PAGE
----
This exhibit showcases the ways Duke's Thompson Writing Program faculty take student writing beyond the walls of their individual classrooms out into the public eye. Through exhibits of student work at the Nasher Museum and Perkins Library, public blogs, the Deliberations first year journal of writing, service learning projects in the Durham community, the annual "Critical Ink" research showcase, and the Reader Project, many first year Writing 20 students gain experience in how to write for a public audience.
For these student writers, the experience proves transformative. As they brainstorm, draft, revise, and polish their texts, they focus on a public audience, sometimes for the first time. The heightened awareness of audience also often dramatically increases the quality of the work these writers create. Making texts public proves intensely collaborative, as students work together to improve the quality of both their own work and that of their classmates.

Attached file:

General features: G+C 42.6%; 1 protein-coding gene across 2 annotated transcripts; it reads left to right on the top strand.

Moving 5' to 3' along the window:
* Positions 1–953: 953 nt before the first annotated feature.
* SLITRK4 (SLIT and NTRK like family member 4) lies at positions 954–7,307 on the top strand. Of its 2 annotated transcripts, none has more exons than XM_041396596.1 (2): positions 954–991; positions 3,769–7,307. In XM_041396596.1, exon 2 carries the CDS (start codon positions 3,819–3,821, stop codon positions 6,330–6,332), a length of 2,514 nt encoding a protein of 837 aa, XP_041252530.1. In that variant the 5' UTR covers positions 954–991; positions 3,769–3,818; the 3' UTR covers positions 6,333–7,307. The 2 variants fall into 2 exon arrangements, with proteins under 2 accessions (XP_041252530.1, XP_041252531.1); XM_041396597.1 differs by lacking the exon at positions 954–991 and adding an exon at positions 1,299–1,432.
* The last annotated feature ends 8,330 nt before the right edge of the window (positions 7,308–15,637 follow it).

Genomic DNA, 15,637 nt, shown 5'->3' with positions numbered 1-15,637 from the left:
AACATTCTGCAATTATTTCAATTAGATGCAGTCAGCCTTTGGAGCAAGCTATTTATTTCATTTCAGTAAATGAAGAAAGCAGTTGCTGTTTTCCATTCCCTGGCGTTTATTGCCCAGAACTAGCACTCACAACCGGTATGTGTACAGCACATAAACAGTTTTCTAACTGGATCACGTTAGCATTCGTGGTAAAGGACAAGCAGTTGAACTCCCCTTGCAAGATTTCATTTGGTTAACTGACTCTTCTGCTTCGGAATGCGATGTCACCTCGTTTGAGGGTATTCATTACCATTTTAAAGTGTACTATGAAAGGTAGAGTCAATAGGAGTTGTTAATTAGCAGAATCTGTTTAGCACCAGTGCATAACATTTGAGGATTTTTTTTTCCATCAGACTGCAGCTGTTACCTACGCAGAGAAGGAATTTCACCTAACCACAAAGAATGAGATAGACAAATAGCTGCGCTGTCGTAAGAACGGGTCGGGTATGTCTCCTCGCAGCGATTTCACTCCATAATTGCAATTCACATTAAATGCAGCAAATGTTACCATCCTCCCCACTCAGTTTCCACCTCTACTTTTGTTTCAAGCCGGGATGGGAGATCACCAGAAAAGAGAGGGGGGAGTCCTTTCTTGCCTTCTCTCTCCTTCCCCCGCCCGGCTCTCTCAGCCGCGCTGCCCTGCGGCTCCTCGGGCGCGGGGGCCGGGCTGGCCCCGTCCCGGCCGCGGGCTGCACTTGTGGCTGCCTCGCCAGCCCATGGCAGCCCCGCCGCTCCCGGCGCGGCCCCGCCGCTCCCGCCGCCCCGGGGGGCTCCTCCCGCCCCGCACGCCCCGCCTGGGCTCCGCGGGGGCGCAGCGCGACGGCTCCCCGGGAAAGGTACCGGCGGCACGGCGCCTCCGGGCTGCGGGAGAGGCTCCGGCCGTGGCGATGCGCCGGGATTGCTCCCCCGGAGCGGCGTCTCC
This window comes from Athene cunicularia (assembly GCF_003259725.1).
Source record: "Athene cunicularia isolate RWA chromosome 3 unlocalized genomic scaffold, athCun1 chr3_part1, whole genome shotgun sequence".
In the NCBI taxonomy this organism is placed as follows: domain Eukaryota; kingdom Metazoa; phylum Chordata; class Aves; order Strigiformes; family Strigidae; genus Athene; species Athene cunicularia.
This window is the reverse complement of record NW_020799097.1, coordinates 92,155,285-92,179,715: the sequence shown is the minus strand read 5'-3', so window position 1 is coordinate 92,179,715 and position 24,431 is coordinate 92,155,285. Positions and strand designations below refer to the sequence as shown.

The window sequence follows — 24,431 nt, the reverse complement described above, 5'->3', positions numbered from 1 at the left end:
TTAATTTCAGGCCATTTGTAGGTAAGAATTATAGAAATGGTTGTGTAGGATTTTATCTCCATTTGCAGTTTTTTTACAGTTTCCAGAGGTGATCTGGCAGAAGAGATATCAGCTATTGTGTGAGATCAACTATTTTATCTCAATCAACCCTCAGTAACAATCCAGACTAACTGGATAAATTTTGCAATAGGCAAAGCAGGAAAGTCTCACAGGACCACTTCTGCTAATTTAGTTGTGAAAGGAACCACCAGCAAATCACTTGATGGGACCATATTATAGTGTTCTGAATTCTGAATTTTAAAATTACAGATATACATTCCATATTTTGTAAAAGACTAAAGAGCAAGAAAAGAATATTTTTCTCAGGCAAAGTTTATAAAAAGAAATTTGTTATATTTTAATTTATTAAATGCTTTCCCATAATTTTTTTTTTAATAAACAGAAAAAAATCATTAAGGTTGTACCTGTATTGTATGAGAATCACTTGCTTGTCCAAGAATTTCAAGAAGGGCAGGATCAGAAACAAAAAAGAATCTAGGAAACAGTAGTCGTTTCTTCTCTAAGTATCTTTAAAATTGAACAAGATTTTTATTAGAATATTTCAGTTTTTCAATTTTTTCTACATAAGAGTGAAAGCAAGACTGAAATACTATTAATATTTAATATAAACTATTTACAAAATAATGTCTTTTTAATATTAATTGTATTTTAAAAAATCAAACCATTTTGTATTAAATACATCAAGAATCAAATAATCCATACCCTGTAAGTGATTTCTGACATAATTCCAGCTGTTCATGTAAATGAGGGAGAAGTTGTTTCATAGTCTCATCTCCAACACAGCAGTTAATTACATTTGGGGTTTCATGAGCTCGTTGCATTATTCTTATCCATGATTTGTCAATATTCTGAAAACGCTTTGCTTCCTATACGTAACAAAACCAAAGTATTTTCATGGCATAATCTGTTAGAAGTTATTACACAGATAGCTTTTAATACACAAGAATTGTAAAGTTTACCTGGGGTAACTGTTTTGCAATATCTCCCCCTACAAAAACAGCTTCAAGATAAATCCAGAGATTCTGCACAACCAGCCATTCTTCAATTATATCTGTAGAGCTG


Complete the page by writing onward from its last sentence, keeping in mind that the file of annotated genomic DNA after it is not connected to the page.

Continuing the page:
In the short National Day on Writing exhibit video, members of the Duke community of writers - administrators, faculty, students, and staff - share why, what, how, and when they write. This exhibit also offers opportunities for viewers to participate in interactive writing activities and share their own writing in a public space.
October 20, 2011-January 9, 2012
Duke University Libraries
Durham, North Carolina
Looking for a previous version of this exhibit? Use the Internet Archive's stored version of the page.